Shaw wins Wesson mayor’s race

Published 5:00 am Wednesday, July 16, 2003

WESSON — The town’s next mayor will be Alton Shaw, votersdecided Tuesday in a special election.

Shaw received 215 of the 360 votes cast at town hall, accordingto complete but unofficial totals.

“I’d like to thank everybody who supported me and came out andvoted,” said Shaw after hearing the news.

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In order to win the election, candidates needed the majorityplus one of the votes. Shaw earned 35 votes more than the majorityof 180 votes.

Other candidates receiving votes were Nan Drane-Britt with 57votes, Billy Ellison with 37 votes, David McGee got 36 votes andMartin W. “Marty” Stroud had 15 votes.

Shaw will fill the spot left vacant when Bill Tigner resigned inMay.

“We’re going to swear him in at the next board meeting, Aug. 5,”said Mayor Pro Tem Lura Greer.

Shaw finished second to Tigner in the June 2001 election. Thatyear, Tigner received captured 268 votes while Shaw was favored on189 of the 460 ballots cast in the mayoral election.

Following his defeat in 2001, Shaw was supportive of Tigner andsaid he wanted to work with him to better the town. Shaw said heagreed with Tigner on many subjects.

Last night, Shaw said he is looking forward to the challengesthat await him as the town’s mayor. He hopes to have a positiveimpact on Wesson in his new capacity.

“I know there’s several issues that need to be addressed,” hesaid. “I just ask for everybody’s patience to correct some of theproblems that have arisen in the past.”

In May, Tigner cited work conflicts in his decision to step downas mayor.

Tigner works full-time as the head of the North Americandivision of Metso Minerals, a company that manufacturers heavyequipment for recycling. He said his new activities with thecompany require him to travel frequently.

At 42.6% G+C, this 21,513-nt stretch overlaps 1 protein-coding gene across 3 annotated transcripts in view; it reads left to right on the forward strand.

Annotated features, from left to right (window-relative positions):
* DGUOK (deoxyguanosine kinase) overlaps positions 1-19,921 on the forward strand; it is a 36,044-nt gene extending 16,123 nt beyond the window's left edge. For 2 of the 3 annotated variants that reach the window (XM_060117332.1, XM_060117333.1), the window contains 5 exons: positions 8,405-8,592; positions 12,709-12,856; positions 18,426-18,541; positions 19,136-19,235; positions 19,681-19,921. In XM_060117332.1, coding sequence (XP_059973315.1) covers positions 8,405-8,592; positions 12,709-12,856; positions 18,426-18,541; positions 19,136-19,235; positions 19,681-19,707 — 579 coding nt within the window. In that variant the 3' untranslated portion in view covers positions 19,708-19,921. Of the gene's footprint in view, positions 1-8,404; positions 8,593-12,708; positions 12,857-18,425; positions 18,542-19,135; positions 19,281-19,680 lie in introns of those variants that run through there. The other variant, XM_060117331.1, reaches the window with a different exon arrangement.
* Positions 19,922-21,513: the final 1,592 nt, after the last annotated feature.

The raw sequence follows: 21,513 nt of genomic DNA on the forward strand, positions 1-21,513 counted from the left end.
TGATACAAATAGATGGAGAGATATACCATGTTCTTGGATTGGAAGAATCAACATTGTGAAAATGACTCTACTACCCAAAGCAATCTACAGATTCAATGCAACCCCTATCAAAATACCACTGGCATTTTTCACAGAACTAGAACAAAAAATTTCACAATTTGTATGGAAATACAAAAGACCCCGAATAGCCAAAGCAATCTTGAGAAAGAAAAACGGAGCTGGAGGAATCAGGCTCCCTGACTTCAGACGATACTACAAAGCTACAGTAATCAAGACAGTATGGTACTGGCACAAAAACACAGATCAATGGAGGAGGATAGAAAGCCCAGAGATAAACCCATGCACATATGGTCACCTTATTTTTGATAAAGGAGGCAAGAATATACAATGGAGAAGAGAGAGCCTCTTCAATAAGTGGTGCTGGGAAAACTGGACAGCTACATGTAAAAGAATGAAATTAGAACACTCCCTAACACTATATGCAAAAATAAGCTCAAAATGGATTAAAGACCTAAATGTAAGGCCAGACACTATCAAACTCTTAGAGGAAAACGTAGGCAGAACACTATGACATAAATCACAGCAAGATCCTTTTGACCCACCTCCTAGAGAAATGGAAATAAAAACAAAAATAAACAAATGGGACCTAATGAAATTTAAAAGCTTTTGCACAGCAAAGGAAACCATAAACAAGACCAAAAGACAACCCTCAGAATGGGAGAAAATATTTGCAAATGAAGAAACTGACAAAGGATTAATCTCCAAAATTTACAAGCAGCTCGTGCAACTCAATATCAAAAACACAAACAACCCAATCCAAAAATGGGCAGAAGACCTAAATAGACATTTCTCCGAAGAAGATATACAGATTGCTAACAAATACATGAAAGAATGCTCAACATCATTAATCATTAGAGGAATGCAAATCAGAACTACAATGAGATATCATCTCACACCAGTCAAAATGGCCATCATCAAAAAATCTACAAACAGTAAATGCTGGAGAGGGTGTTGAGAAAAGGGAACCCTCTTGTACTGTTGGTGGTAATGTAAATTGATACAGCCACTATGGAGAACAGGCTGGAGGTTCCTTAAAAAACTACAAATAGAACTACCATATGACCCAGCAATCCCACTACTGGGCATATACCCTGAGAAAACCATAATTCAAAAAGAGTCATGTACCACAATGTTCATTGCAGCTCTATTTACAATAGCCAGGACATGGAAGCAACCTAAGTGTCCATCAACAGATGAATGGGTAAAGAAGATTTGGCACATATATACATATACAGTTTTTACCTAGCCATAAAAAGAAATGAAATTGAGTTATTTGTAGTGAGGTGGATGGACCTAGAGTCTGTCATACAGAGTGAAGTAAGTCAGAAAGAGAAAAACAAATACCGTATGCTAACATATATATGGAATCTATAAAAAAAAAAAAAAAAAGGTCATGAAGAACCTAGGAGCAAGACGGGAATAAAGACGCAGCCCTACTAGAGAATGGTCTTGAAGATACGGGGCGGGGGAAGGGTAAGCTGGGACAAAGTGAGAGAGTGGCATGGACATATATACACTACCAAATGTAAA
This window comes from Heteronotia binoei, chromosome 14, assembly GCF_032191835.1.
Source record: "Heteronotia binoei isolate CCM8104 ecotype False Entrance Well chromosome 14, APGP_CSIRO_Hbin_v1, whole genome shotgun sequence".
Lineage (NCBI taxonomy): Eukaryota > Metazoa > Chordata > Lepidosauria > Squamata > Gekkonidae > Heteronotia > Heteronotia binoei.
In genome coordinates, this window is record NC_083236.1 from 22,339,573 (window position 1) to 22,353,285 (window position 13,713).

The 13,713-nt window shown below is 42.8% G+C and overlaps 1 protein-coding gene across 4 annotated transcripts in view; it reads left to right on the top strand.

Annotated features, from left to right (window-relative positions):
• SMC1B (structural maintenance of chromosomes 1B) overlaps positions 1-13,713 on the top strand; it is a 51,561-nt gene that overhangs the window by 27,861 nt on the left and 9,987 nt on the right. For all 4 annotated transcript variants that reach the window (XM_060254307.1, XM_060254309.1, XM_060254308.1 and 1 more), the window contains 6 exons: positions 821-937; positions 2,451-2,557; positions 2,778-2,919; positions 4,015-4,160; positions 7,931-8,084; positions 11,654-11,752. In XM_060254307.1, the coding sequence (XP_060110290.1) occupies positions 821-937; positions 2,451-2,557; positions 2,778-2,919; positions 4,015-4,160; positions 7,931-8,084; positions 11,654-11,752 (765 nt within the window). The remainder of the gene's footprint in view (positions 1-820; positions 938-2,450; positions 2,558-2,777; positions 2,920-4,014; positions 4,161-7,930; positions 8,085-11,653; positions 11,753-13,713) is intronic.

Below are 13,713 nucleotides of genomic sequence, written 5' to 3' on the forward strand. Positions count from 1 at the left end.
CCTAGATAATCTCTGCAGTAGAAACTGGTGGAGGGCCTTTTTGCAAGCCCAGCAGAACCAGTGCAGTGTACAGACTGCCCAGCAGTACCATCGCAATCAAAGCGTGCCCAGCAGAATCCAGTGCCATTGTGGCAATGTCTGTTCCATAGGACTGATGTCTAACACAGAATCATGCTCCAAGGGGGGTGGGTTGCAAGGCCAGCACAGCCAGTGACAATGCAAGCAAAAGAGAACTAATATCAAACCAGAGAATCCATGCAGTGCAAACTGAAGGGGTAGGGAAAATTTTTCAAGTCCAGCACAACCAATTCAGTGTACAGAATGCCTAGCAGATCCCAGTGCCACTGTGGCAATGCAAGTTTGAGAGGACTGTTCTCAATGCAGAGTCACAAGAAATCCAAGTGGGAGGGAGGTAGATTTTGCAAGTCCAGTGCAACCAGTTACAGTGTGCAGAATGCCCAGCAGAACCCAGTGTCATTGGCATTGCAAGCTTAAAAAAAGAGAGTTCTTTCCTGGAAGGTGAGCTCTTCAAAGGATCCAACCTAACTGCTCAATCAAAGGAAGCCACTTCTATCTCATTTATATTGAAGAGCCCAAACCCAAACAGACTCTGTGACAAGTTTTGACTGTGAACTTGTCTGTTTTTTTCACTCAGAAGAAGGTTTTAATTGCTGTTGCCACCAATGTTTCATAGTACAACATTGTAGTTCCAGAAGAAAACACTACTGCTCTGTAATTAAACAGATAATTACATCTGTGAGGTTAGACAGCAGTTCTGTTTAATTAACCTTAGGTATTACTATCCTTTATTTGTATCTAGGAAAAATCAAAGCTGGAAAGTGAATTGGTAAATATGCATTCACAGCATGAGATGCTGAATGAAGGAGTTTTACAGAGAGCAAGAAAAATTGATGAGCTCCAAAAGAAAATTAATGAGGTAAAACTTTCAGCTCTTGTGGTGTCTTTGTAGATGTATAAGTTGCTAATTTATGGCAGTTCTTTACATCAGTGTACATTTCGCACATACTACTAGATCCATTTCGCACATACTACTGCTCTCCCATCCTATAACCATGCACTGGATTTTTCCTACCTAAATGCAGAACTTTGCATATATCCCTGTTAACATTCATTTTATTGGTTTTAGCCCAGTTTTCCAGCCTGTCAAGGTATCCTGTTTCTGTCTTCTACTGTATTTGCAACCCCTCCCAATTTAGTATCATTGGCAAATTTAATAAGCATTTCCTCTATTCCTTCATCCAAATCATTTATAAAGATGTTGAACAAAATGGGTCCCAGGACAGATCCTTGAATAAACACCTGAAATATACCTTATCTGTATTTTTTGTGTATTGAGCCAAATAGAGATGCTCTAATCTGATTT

“I’m gone three days a week most every week now, but I couldalways fly back, though, if something was happening,” said Tigner,explaining that his travel time will be doubled for the next oneand a half years, during a special May meeting.

In his almost two years as mayor, Tigner only missed one regularmeeting and one special called meeting, striving to keep hiscampaign promise of being an active town official.

“When I decided to run, one of the things people were concernedwith was how much I travel,” he said. “I’ve made this decision forthe best interest of the town.”

Tuesday’s mayoral race was one of much interest to residents asindicated by the number of voters.

“That was close to a full election year,” said Town Clerk LindaDykes of the 360 voters.

Election Commissioner Flonnie Turnbo noted that there was asteady flow of people in and out of town hall.

“All day it was real busy,” she said. “We didn’t go five minuteswithout having somebody, but it went real smooth.”